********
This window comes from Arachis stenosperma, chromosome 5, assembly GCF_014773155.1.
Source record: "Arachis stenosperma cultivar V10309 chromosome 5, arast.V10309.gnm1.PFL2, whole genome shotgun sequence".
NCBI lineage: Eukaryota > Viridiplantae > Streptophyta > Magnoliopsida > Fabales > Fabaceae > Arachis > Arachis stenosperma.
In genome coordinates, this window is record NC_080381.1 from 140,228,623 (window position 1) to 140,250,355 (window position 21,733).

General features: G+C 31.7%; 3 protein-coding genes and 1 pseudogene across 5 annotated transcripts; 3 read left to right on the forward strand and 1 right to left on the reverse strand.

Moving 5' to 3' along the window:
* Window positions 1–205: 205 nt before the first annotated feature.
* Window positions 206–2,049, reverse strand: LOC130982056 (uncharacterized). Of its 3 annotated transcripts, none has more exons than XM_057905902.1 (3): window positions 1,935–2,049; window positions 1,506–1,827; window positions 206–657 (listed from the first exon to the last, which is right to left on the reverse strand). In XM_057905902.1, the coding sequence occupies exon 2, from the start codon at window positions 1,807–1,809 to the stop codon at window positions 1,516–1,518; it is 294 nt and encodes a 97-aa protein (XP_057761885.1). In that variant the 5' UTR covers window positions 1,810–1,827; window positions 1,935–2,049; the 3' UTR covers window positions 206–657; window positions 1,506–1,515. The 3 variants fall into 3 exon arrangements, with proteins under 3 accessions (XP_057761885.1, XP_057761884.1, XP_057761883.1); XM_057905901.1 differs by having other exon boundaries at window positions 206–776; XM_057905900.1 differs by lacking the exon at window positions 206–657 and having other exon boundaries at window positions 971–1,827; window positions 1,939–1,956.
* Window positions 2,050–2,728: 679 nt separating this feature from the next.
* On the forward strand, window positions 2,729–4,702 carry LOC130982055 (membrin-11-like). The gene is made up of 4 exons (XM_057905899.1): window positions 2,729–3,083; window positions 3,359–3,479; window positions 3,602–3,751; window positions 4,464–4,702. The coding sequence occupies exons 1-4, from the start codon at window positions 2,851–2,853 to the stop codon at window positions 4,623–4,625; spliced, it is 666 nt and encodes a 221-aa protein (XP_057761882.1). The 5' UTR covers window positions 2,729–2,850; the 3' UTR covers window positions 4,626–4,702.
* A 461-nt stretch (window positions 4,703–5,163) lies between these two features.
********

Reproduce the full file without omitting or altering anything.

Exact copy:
This window comes from Arachis stenosperma, chromosome 5, assembly GCF_014773155.1.
Source record: "Arachis stenosperma cultivar V10309 chromosome 5, arast.V10309.gnm1.PFL2, whole genome shotgun sequence".
NCBI lineage: Eukaryota > Viridiplantae > Streptophyta > Magnoliopsida > Fabales > Fabaceae > Arachis > Arachis stenosperma.
In genome coordinates, this window is record NC_080381.1 from 140,228,623 (window position 1) to 140,250,355 (window position 21,733).

General features: G+C 31.7%; 3 protein-coding genes and 1 pseudogene across 5 annotated transcripts; 3 read left to right on the forward strand and 1 right to left on the reverse strand.

Moving 5' to 3' along the window:
* Window positions 1–205: 205 nt before the first annotated feature.
* Window positions 206–2,049, reverse strand: LOC130982056 (uncharacterized). Of its 3 annotated transcripts, none has more exons than XM_057905902.1 (3): window positions 1,935–2,049; window positions 1,506–1,827; window positions 206–657 (listed from the first exon to the last, which is right to left on the reverse strand). In XM_057905902.1, the coding sequence occupies exon 2, from the start codon at window positions 1,807–1,809 to the stop codon at window positions 1,516–1,518; it is 294 nt and encodes a 97-aa protein (XP_057761885.1). In that variant the 5' UTR covers window positions 1,810–1,827; window positions 1,935–2,049; the 3' UTR covers window positions 206–657; window positions 1,506–1,515. The 3 variants fall into 3 exon arrangements, with proteins under 3 accessions (XP_057761885.1, XP_057761884.1, XP_057761883.1); XM_057905901.1 differs by having other exon boundaries at window positions 206–776; XM_057905900.1 differs by lacking the exon at window positions 206–657 and having other exon boundaries at window positions 971–1,827; window positions 1,939–1,956.
* Window positions 2,050–2,728: 679 nt separating this feature from the next.
* On the forward strand, window positions 2,729–4,702 carry LOC130982055 (membrin-11-like). The gene is made up of 4 exons (XM_057905899.1): window positions 2,729–3,083; window positions 3,359–3,479; window positions 3,602–3,751; window positions 4,464–4,702. The coding sequence occupies exons 1-4, from the start codon at window positions 2,851–2,853 to the stop codon at window positions 4,623–4,625; spliced, it is 666 nt and encodes a 221-aa protein (XP_057761882.1). The 5' UTR covers window positions 2,729–2,850; the 3' UTR covers window positions 4,626–4,702.
* A 461-nt stretch (window positions 4,703–5,163) lies between these two features.